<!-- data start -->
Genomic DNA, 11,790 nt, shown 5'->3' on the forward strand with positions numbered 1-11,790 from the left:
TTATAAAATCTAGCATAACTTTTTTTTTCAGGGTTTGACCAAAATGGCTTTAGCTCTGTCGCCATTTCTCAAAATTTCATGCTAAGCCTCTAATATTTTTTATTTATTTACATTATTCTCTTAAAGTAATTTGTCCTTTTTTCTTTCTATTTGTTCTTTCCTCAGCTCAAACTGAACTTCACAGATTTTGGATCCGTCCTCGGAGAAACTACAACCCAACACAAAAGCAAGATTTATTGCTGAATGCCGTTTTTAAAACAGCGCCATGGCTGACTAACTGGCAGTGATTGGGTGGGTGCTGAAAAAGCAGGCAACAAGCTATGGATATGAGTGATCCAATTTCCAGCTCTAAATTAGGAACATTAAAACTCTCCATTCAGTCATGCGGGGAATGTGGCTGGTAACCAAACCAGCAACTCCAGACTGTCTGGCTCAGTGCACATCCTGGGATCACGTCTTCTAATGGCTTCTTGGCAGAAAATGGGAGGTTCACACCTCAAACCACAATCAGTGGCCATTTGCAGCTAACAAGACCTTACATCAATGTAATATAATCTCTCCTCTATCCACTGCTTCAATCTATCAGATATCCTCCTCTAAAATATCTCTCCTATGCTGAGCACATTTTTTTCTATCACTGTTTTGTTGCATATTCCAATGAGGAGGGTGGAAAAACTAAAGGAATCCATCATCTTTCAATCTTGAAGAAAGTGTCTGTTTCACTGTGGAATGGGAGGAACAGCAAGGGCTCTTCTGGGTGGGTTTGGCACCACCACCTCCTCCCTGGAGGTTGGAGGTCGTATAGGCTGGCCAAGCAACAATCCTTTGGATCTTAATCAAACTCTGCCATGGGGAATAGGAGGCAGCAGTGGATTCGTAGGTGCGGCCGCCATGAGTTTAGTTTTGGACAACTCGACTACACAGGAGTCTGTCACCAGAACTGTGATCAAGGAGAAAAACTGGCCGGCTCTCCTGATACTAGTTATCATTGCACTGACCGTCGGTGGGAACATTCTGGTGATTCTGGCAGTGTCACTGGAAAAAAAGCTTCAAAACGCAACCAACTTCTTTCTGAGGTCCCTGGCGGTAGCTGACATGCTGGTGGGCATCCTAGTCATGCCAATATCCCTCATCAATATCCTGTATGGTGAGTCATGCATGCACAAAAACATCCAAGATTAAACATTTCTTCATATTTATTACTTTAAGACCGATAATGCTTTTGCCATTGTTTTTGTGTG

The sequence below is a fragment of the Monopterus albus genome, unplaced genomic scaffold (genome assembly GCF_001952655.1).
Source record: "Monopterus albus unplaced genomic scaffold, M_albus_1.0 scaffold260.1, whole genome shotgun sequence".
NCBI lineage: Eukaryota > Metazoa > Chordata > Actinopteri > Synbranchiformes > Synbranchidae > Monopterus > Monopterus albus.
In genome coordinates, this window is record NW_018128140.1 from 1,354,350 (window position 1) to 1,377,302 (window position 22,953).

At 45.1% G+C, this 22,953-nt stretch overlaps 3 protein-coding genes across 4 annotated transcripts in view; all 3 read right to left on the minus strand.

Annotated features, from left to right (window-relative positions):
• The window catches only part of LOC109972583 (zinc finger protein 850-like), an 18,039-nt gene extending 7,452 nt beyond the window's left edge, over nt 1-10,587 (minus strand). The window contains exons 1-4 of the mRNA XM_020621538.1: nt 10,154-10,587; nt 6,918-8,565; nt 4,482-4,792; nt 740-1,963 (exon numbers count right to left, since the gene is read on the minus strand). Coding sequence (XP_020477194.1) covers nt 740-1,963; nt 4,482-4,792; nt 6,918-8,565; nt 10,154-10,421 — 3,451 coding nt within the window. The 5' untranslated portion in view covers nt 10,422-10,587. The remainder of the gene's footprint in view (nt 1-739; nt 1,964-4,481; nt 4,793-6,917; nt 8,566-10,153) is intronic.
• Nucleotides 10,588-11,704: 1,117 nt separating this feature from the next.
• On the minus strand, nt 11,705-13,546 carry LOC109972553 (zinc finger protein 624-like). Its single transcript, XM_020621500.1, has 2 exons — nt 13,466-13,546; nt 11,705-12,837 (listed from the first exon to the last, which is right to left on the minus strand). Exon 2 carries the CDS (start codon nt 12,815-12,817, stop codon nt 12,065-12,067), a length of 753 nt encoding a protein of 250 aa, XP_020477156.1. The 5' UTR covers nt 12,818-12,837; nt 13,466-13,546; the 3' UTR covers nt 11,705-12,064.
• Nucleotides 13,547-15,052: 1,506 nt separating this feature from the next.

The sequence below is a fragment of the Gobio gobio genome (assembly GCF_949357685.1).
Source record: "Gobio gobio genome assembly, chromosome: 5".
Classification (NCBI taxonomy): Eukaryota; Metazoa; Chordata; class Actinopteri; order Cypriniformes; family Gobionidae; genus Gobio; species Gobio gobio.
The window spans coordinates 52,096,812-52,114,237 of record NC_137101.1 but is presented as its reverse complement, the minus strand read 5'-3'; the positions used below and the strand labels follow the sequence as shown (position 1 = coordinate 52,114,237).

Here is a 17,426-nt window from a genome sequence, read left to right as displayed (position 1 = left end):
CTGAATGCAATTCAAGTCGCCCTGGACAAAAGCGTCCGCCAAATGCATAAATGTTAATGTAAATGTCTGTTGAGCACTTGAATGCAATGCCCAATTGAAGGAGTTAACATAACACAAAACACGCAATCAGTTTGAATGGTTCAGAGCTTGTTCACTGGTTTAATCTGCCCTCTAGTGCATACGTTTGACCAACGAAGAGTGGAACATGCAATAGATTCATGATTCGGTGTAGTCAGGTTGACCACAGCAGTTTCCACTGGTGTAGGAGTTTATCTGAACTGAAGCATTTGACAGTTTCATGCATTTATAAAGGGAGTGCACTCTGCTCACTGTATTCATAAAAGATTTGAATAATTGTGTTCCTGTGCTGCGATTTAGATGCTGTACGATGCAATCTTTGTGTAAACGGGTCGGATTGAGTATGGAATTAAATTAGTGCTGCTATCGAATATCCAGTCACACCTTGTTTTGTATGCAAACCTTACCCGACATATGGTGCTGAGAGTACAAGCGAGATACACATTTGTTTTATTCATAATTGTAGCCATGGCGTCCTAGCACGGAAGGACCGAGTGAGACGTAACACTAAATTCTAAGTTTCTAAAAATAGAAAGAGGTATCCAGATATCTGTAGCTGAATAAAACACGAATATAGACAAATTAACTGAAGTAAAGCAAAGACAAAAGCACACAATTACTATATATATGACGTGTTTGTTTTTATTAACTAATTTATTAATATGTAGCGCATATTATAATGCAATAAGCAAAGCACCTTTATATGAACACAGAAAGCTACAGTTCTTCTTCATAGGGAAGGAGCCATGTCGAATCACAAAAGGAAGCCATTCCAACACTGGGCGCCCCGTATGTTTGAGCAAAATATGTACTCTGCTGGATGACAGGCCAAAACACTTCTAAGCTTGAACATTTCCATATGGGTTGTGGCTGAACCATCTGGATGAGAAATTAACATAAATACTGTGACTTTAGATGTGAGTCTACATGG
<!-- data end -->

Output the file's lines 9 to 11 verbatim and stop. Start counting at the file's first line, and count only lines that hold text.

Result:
• The window catches only part of LOC109972583 (zinc finger protein 850-like), an 18,039-nt gene extending 7,452 nt beyond the window's left edge, over nt 1-10,587 (minus strand). The window contains exons 1-4 of the mRNA XM_020621538.1: nt 10,154-10,587; nt 6,918-8,565; nt 4,482-4,792; nt 740-1,963 (exon numbers count right to left, since the gene is read on the minus strand). Coding sequence (XP_020477194.1) covers nt 740-1,963; nt 4,482-4,792; nt 6,918-8,565; nt 10,154-10,421 — 3,451 coding nt within the window. The 5' untranslated portion in view covers nt 10,422-10,587. The remainder of the gene's footprint in view (nt 1-739; nt 1,964-4,481; nt 4,793-6,917; nt 8,566-10,153) is intronic.
• Nucleotides 10,588-11,704: 1,117 nt separating this feature from the next.
• On the minus strand, nt 11,705-13,546 carry LOC109972553 (zinc finger protein 624-like). Its single transcript, XM_020621500.1, has 2 exons — nt 13,466-13,546; nt 11,705-12,837 (listed from the first exon to the last, which is right to left on the minus strand). Exon 2 carries the CDS (start codon nt 12,815-12,817, stop codon nt 12,065-12,067), a length of 753 nt encoding a protein of 250 aa, XP_020477156.1. The 5' UTR covers nt 12,818-12,837; nt 13,466-13,546; the 3' UTR covers nt 11,705-12,064.